You need to get a feel for what's happening in the DB. Check current activity to see what is being run against the system - there may be big queries running, statements holding lots of locks, blocking etc.
You could also examine some sample statements that are now running slowly to look at the actual execution plans & statistics - are they hitting the right indexes or generating table scans?
Are you indexes heavily fragmented?
Has anything major happened recently like a big growth in data volume after a bulk import or similar?
Index fragmentation is internal to SQL Server (and a separate issue from physical file fragmentation at the OS level). You should look at putting in place a regular schedule to deal with fragmentation.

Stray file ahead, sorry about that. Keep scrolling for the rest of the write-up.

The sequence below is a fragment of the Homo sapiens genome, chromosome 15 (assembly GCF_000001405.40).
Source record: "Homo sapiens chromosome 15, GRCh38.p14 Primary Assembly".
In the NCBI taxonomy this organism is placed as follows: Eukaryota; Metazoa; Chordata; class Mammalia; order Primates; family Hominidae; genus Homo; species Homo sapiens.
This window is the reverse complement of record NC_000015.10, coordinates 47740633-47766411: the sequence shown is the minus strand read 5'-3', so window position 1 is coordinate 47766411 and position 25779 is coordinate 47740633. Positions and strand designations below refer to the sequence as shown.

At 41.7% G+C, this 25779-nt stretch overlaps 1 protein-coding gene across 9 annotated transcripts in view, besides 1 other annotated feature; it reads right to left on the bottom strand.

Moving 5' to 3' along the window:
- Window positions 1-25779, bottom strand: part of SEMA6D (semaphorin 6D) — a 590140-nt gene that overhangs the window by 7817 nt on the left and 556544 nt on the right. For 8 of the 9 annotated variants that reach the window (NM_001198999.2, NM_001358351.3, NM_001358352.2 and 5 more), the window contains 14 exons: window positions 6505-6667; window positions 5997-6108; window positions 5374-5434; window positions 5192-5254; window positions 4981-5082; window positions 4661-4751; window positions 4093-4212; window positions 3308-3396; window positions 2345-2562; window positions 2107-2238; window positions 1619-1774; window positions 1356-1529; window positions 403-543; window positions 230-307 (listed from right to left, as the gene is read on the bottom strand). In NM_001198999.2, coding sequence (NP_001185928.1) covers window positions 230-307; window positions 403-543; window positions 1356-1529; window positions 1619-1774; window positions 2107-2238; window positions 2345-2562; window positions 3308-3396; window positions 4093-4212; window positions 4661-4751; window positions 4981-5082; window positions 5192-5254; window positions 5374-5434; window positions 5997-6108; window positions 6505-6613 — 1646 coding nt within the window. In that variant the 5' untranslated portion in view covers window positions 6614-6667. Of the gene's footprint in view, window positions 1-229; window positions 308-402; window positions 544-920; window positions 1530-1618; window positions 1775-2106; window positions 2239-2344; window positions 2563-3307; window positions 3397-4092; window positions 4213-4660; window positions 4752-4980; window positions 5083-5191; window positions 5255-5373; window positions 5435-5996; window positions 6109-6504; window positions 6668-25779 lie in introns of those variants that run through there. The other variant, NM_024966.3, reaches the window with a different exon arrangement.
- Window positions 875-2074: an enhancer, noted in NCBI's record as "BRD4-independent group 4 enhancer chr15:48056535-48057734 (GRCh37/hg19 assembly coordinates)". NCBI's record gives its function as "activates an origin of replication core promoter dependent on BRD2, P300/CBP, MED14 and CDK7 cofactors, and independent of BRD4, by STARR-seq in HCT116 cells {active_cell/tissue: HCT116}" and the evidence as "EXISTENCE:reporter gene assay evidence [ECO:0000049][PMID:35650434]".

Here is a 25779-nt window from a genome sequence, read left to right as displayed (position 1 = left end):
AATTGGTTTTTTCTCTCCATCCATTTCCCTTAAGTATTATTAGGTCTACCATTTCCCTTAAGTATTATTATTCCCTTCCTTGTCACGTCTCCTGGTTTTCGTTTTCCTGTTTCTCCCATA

Brent Ozar has done a good series of posts on it http://www.brentozar.com/archive/2009/02/index-fragmentation-findings-part-1-the-basics/. It includes a link to a good scrupt defaging indexes that need it. Alternatively if you could setup a maintenance plan to do it but note the limitations mentioned in the article.
At a minimum you need to consider the impact of these maintenance tasks running against a live system - the ideal is to schedule the work to run out of business hours if possible.